A few nuggets of wisdom from the IDEO team that worked on the MyFord Touch project – taken from my notes at UXweek 2010.

http://www.ideo.com/work/myford-touch/

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Blog Visualization

I am preparing for a series of upcoming talks and trying to get a grip on what i want to say, and what i have said in the past. Faced with a dense, messy and impenetrable data set (my own blog thoughts) i turned to the good old wordle http://www.wordle.net/create … and you cant help but love them!

 

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Tell a story…

Ben Green, a good friend once told me that in many ways Experience Design is about story telling.

Its about describing convincing narratives about what “happy customers look like”. Crafting a future vision of people with plausible motivations, acting within a real world context, going on a journey with our services that ultimately leads to satisfaction.

If we are lucky (or skillful) the journey actually changes the relationship between our customers and provided services – initiating long term behaviour change that has positive outcomes for “us” and “them” in the future. Methods like developing personas, customer journeys and service design maps attempt to help us get a better grip on the characters, motivations, obstacles and paths to resolution in these stories.

So how do you tell a good story… well as always wikipedia has the answers http://en.wikipedia.org/wiki/Fiction . Here is my super abridged version… the bits i think are most relevant to Experience Design.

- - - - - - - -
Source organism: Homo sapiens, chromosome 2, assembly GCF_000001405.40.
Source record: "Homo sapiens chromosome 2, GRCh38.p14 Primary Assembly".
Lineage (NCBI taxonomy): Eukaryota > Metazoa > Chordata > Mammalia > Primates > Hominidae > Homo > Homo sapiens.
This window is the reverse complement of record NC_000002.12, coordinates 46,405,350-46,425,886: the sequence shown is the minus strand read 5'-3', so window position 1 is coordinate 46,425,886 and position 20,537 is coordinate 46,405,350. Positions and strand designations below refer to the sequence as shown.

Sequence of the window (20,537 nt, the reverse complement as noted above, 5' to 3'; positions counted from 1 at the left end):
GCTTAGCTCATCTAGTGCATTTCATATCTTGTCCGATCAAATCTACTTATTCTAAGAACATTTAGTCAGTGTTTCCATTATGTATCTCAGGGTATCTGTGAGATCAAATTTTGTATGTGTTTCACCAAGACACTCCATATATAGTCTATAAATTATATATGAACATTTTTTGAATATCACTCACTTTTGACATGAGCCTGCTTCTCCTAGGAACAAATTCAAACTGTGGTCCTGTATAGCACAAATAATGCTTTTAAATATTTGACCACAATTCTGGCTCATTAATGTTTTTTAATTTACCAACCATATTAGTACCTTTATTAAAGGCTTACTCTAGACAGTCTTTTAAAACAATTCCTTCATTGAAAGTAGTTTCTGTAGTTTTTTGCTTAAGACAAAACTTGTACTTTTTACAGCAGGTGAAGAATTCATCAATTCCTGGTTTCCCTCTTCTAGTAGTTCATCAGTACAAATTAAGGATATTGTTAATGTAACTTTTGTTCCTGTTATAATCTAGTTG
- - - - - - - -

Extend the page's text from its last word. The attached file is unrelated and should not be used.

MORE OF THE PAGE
Story Telling – the Structure

  • Setup - setting is established, characters are introduced. Amongst a range of character types it usually includes the The Protagonist (The driver of the action of the story and therefore responsible for achieving the story’s Objective Story Goal), the Antagonist (The character that stands in opposition to the protagonist)
  • Conflict - a necessary element of fiction.  Person vs (Him or Himself, Person, Society, Nature, Supernatural, Machine / Technology)
  • Climax – It is the moment of greatest danger for the protagonist- presenting a seemingly inevitable prospect of failure. The most important element is that the protagonist experiences a change. The main character discovers something about himself or herself, and another unknown character. The last element is revealing the theme itself.
  • Resolution - occurs after the climax, where the conflict is resolved.

Designing Experience Stories

i dont think its to big a stretch to see our consumers as the protagonist, in a story of conflict between man and technology. The conflict arrises as a result of our services acting as the antagonist, presenting potential obstacles and barriers to entry in the path towards service resolution.

Climax (perhaps represented by the protagonist decision point, a moment of opportunity – the realisation that they in fact desire to engage with our services and achieve an outcome, leading to a final “to the death” acquisition battle). Overcoming the antagonist in this battle leads to the protagonist to experiencing change – discovering empowerment and the possibility of success hand in hand with the antagonist.

Resolution occures where the conflicts between consumer and service are … well, resolved. The service no longer presents barriers to entry, it now plays a supporting role for the protagonist in reaching a deeper level of self understanding, enlightenment and fulfillment. Resolution brings about a change, and that change has a lasting impact on consumer and service provider.

Ok, its maybe it is bit of a stretch….. but i think we all need a bit more drama and engagement in design, and this is perhaps one frame that will help us achieve that.